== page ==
Bus conductors’ Rule Book

While posting comments in a Bristol Lodekka-related Facebook group I mentioned a Bus Conductors’ Rule Book that I wrote several years ago and a few people have asked if they can have a copy. It is for their benefit that this is posted here.

Conductors-Rule-Book

This was written by me in 2009 specifically for Quantock Motor Services and with their Service 400 ‘Exmoor Explorer’ in mind. The Rule Book is based on traditional practice but is obviously tailored towards the needs of QMS at that time. Rule Books from other heritage operators (and indeed the major operators in years gone by) will have been significantly different.

A PDF copy of the Conductors’ Rule Book may be downloaded here.

The Railway Connection

Many of you will have followed my driving adventures since I was a lowly conductor and will know that the subject of railways has cropped up more than once. In fact it’s curious how often the buses I’ve conducted on – or have driven – have crossed paths with trains of one sort or another. Naturally, those hauled by steam locomotives grab my attention more than any others!

Nunney-Castle-&-FFY403

This was the scene a couple of weeks ago when the Sightseeing Tours bus was parked at Preston Sands halfway through the afternoon tour. The coastal road passes over the railway line by Hollicombe Beach and I’d spotted a plume of steam rising from the stationary loco as it waited for a path into Paignton station. Fortunately I had plenty of time to position myself for a photo before the train passed by. The loco was GWR 4-6-0 No 5029 ‘Nunney Castle’ which was hauling the Cathedrals Express into Paignton from Westbury.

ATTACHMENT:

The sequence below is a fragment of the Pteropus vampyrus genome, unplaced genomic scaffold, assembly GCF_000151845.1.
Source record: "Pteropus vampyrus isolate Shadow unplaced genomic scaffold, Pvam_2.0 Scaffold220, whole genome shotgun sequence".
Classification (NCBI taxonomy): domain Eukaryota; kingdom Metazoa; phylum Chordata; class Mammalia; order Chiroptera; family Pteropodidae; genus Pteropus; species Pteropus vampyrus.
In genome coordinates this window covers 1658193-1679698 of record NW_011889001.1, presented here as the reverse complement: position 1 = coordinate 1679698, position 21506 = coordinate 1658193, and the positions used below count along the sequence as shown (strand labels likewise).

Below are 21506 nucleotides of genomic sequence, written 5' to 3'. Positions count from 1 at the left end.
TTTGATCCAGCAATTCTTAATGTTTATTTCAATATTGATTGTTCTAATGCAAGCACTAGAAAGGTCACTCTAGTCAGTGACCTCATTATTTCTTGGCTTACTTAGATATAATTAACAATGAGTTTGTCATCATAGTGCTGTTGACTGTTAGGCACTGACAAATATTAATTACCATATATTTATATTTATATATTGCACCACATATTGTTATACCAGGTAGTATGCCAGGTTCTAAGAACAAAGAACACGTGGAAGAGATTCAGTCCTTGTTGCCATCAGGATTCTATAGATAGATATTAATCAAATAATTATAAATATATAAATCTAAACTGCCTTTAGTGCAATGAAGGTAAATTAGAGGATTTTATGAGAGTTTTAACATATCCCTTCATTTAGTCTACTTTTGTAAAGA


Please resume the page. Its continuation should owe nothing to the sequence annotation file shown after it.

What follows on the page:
king-&-standard-tank

Several years ago I was a conductor for Quantock Motor Services (sadly no longer trading) which had its depot right next to Bishop’s Lydeard station on the West Somerset Railway. I was able to see, hear and smell many steam-hauled trains while preparing buses.

Quantock used to provide a fleet of buses for a Christmas Park and Ride service into Taunton town centre and it was while conducting on one of these services that the bus I was on passed over the new Silk Mills bridge just as Gresley Pacific ‘Sir Nigel Gresley‘ passed directly underneath!

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Ex-London Transport AEC RT on Guernsey

Looking back in my family archives I came across this photo of ex-London Transport AEC Regent III, RT 1377 when operating with Guernseybus in the 1990s.

AEC-RT-on-Guernsey

The bus has been on the island of Malta since 2008 and the BusWeb site carries this snippet of information about it: “Originally London Transport RT1377 (KXW 476), this AEC Regent III operated for many years as an open-topper on the island of Guernsey, first with Guernseybus and then with Island FM as a publicity vehicle. It arrived on Malta in 2008 and is pictured in March 2009 in as acquired condition. The intention was to use it on sightseeing tours, but it never entered service and is now with the Malta Historic Vehicle Trust.

KFM893-MatthewThe young chap in the driver’s seat in the photo above is my eldest son, who shares my interest in historic transport. He’s grown up with his own family now but last year sampled the cab of a Crosville Bristol L5G when I passed through his neck of the woods last year.

Peter-in-RT-cab